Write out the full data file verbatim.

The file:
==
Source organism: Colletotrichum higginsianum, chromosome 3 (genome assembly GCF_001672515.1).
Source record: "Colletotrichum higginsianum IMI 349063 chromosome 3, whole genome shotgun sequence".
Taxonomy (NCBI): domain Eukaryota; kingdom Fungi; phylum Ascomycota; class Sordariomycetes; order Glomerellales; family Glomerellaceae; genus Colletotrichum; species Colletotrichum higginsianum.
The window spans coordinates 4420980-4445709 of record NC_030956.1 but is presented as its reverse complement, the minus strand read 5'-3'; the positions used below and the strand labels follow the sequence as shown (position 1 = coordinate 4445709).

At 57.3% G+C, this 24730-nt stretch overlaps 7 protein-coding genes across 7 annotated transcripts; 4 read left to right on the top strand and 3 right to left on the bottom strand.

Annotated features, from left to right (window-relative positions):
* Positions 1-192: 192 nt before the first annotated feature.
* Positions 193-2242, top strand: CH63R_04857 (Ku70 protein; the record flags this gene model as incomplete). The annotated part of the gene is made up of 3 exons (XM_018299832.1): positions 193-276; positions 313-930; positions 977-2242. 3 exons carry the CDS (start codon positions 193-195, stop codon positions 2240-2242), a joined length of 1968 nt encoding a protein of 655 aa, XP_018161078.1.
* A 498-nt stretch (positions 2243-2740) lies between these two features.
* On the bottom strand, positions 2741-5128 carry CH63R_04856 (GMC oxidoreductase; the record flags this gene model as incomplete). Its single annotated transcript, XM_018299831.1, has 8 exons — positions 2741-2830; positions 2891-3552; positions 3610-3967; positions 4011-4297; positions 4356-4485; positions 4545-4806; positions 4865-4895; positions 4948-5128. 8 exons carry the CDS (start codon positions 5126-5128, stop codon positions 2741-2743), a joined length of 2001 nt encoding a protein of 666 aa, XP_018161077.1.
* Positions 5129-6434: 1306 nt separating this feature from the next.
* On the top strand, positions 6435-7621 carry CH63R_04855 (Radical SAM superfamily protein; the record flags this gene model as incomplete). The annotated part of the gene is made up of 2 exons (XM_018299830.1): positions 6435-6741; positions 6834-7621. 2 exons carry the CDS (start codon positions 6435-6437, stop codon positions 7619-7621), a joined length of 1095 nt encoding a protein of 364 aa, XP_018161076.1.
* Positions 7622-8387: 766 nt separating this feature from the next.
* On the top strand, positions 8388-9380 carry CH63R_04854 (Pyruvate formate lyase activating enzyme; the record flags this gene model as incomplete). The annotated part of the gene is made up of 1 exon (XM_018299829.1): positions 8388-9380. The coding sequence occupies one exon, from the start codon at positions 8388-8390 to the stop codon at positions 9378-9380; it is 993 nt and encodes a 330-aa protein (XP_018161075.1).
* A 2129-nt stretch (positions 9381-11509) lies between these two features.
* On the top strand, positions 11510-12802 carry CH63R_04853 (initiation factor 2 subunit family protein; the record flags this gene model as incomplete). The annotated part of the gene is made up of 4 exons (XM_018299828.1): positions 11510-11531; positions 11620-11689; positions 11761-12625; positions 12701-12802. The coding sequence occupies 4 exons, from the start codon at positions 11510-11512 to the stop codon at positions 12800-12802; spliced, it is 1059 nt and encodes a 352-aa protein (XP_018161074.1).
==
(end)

Source organism: Colletotrichum higginsianum, chromosome 3 (genome assembly GCF_001672515.1).
Source record: "Colletotrichum higginsianum IMI 349063 chromosome 3, whole genome shotgun sequence".
Taxonomy (NCBI): domain Eukaryota; kingdom Fungi; phylum Ascomycota; class Sordariomycetes; order Glomerellales; family Glomerellaceae; genus Colletotrichum; species Colletotrichum higginsianum.
The window spans coordinates 4420980-4445709 of record NC_030956.1 but is presented as its reverse complement, the minus strand read 5'-3'; the positions used below and the strand labels follow the sequence as shown (position 1 = coordinate 4445709).

At 57.3% G+C, this 24730-nt stretch overlaps 7 protein-coding genes across 7 annotated transcripts; 4 read left to right on the top strand and 3 right to left on the bottom strand.

Annotated features, from left to right (window-relative positions):
* Positions 1-192: 192 nt before the first annotated feature.
* Positions 193-2242, top strand: CH63R_04857 (Ku70 protein; the record flags this gene model as incomplete). The annotated part of the gene is made up of 3 exons (XM_018299832.1): positions 193-276; positions 313-930; positions 977-2242. 3 exons carry the CDS (start codon positions 193-195, stop codon positions 2240-2242), a joined length of 1968 nt encoding a protein of 655 aa, XP_018161078.1.
* A 498-nt stretch (positions 2243-2740) lies between these two features.
* On the bottom strand, positions 2741-5128 carry CH63R_04856 (GMC oxidoreductase; the record flags this gene model as incomplete). Its single annotated transcript, XM_018299831.1, has 8 exons — positions 2741-2830; positions 2891-3552; positions 3610-3967; positions 4011-4297; positions 4356-4485; positions 4545-4806; positions 4865-4895; positions 4948-5128. 8 exons carry the CDS (start codon positions 5126-5128, stop codon positions 2741-2743), a joined length of 2001 nt encoding a protein of 666 aa, XP_018161077.1.
* Positions 5129-6434: 1306 nt separating this feature from the next.
* On the top strand, positions 6435-7621 carry CH63R_04855 (Radical SAM superfamily protein; the record flags this gene model as incomplete). The annotated part of the gene is made up of 2 exons (XM_018299830.1): positions 6435-6741; positions 6834-7621. 2 exons carry the CDS (start codon positions 6435-6437, stop codon positions 7619-7621), a joined length of 1095 nt encoding a protein of 364 aa, XP_018161076.1.
* Positions 7622-8387: 766 nt separating this feature from the next.
* On the top strand, positions 8388-9380 carry CH63R_04854 (Pyruvate formate lyase activating enzyme; the record flags this gene model as incomplete). The annotated part of the gene is made up of 1 exon (XM_018299829.1): positions 8388-9380. The coding sequence occupies one exon, from the start codon at positions 8388-8390 to the stop codon at positions 9378-9380; it is 993 nt and encodes a 330-aa protein (XP_018161075.1).
* A 2129-nt stretch (positions 9381-11509) lies between these two features.
* On the top strand, positions 11510-12802 carry CH63R_04853 (initiation factor 2 subunit family protein; the record flags this gene model as incomplete). The annotated part of the gene is made up of 4 exons (XM_018299828.1): positions 11510-11531; positions 11620-11689; positions 11761-12625; positions 12701-12802. The coding sequence occupies 4 exons, from the start codon at positions 11510-11512 to the stop codon at positions 12800-12802; spliced, it is 1059 nt and encodes a 352-aa protein (XP_018161074.1).